More MS news articles for February 1999

Woman with multiple sclerosis faces trial over marijuana use

http://www.foxnews.com/news/national/0209/d_ap_0209_101.sml

2.24 p.m. ET (1925 GMT) February 9, 1999

By Catherine Strong, Associated Press

WASHINGTON (AP) - The government's ban on using marijuana for medicinal purposes will be tested in the nation's capital as a woman suffering from multiple sclerosis stands trial for lighting a joint in a congressman's office.

Renee Emry Wolfe said taking a few puffs of marijuana is the only way she gets relief when her muscles go into spasm from the disease she has had for two decades.

For Mrs. Wolfe, "having a joint is like an asthmatic having a bronchial inhaler," said her attorney, Jeff Orchard.

Last Sept. 15, Mrs. Wolfe lighted a marijuana cigarette in the office of Rep. Bill McCollum, R-Fla., to bring attention to the issue of medical marijuana.

"This patient has run out of patience," Mrs. Wolfe, a 38-year-old mother of three from Ann Arbor, Mich., said in an interview.

"It's an uphill battle that I'm fighting," she said after Superior Court Judge Anita Josey-Herring set an April 26 trial date. "I feel that if I have to talk to every judge in this country to get things changed, I will."

Channing Phillips, a spokesman for the U.S. attorney's office here, said prosecutors are pushing the case because "possession of marijuana is against the law" in the District of Columbia.

There is a growing national debate over the use of marijuana for medical reasons.

Voters in six states - California, Arizona, Alaska, Oregon, Nevada and Washington - have approved measures in the last few years allowing use of marijuana for medical reasons. Congress barred the District of Columbia from counting of voting results from a similar ballot initiative last fall.

The New England Journal of Medicine has editorialized in favor of medical marijuana and the American Medical Association, altering its policy, voted to urge the National Institutes of Health to support more research on the subject.

Last fall, Mrs. Wolfe went to McCollum's office to protest his resolution that day on the House floor, which said marijuana is a dangerous and addictive drug and should not be legalized for medical use. McCollum is chairman of the House Judiciary Committee's crime panel.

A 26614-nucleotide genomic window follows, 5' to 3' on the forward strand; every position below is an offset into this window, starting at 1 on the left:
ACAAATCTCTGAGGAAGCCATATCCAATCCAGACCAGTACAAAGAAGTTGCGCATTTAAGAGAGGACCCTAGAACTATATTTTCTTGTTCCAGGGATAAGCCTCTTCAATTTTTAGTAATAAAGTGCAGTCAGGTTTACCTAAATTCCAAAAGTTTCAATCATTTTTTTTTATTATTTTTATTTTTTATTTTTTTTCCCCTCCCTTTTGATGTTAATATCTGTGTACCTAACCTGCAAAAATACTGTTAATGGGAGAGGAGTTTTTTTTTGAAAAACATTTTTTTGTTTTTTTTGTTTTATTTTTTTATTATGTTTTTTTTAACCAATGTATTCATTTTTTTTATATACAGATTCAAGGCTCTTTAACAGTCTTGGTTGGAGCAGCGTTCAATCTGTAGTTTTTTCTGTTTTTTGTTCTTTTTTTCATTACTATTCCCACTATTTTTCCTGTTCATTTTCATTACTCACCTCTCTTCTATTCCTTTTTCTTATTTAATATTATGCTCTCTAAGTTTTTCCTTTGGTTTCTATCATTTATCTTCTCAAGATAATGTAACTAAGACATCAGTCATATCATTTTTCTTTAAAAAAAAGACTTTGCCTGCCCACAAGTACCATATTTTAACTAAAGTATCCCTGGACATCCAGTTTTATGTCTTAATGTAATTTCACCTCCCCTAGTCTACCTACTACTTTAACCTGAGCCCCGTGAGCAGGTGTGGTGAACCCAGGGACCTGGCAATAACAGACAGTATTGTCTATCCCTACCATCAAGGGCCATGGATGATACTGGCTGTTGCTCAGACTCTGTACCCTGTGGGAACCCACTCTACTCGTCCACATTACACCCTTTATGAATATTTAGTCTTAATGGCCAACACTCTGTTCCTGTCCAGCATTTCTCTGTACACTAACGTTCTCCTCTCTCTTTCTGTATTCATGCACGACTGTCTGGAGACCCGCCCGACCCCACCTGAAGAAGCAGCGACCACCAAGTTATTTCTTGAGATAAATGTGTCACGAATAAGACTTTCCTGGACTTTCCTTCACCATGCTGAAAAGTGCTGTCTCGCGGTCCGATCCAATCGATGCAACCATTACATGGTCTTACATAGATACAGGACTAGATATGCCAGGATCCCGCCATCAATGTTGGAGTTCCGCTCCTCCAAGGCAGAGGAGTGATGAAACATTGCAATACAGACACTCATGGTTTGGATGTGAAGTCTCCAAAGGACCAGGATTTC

In his legal argument, Orchard contends that Mrs. Wolfe started to feel tense when McCollum's aides did not want to talk with her and she lighted the marijuana cigarette because she felt her symptoms returning. When she gets attacks, her hands shake and she loses control of her legs.

However, McCollum aide Shannon Gravitte said she spoke to Mrs. Wolfe. Gravitte said the incident seemed like a publicity stunt since Mrs. Wolfe had brought several cameras and a reporter with her.

"She was very calm and almost immediately lit up the joint," Ms. Gravitte said.

Mrs. Wolfe was arrested and spent several hours in jail. Charged with a misdemeanor, she would face up to 180 days in jail and a $1,000 fine if convicted.

Prosecutors contend a medical defense does not apply because there was no immediate danger to Mrs. Wolfe and there was a legal medical alternative available.

"The evidence overwhelmingly establishes that her real purpose was to conduct a protest in the United States Capitol in order to publicize her position regarding the marijuana laws," prosecutors wrote in a legal brief.

Orchard said jail time could hurt her health: "Right now, she does not always have to be in a wheelchair. If she does 180 days without any (marijuana), she will always be in a wheelchair."
 

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